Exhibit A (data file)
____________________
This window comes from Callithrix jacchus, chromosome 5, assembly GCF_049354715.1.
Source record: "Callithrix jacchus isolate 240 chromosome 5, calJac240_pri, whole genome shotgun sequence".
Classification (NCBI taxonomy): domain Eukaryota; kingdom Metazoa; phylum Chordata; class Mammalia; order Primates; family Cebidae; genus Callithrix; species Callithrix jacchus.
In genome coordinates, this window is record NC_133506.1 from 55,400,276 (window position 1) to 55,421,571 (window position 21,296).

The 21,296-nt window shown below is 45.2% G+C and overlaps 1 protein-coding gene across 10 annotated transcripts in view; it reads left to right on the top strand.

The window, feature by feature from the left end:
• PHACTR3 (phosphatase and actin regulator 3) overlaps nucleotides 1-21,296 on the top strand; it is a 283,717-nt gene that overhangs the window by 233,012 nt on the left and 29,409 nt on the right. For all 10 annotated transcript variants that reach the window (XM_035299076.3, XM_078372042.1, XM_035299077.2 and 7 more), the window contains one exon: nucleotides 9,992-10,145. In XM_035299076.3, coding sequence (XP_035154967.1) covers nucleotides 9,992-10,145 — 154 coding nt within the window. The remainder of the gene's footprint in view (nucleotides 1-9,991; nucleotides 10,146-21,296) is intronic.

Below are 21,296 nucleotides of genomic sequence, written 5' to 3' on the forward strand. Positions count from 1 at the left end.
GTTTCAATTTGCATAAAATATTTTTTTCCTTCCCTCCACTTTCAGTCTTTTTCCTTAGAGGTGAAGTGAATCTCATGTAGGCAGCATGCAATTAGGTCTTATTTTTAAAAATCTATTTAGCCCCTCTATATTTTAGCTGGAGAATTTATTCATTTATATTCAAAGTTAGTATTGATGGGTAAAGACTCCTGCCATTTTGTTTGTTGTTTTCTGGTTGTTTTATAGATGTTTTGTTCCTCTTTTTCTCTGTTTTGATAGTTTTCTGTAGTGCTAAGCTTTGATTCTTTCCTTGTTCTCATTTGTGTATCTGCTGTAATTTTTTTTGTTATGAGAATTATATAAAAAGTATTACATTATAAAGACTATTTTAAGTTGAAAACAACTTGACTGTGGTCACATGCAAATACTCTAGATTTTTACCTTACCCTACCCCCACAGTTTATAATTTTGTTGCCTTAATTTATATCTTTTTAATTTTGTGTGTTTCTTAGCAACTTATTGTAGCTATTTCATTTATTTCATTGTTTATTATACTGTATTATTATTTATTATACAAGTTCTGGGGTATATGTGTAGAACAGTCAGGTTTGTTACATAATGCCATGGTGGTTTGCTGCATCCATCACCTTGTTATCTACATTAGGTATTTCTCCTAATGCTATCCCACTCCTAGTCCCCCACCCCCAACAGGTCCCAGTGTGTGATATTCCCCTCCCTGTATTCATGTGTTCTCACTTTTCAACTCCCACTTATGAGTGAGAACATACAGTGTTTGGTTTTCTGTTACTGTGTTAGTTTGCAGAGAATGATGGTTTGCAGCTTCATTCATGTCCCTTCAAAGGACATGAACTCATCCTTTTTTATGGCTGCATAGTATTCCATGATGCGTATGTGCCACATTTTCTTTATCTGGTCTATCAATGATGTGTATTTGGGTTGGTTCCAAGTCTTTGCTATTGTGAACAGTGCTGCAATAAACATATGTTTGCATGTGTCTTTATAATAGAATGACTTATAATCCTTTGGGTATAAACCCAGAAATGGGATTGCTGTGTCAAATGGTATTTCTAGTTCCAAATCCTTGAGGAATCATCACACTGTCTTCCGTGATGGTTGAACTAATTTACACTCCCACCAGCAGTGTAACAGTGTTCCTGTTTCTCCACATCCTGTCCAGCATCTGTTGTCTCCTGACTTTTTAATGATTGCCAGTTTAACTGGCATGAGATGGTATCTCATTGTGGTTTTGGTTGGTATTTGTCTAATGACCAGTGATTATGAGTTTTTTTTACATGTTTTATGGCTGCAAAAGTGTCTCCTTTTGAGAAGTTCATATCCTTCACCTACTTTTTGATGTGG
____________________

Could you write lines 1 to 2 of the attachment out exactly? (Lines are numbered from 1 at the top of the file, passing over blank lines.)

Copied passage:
This window comes from Callithrix jacchus, chromosome 5, assembly GCF_049354715.1.
Source record: "Callithrix jacchus isolate 240 chromosome 5, calJac240_pri, whole genome shotgun sequence".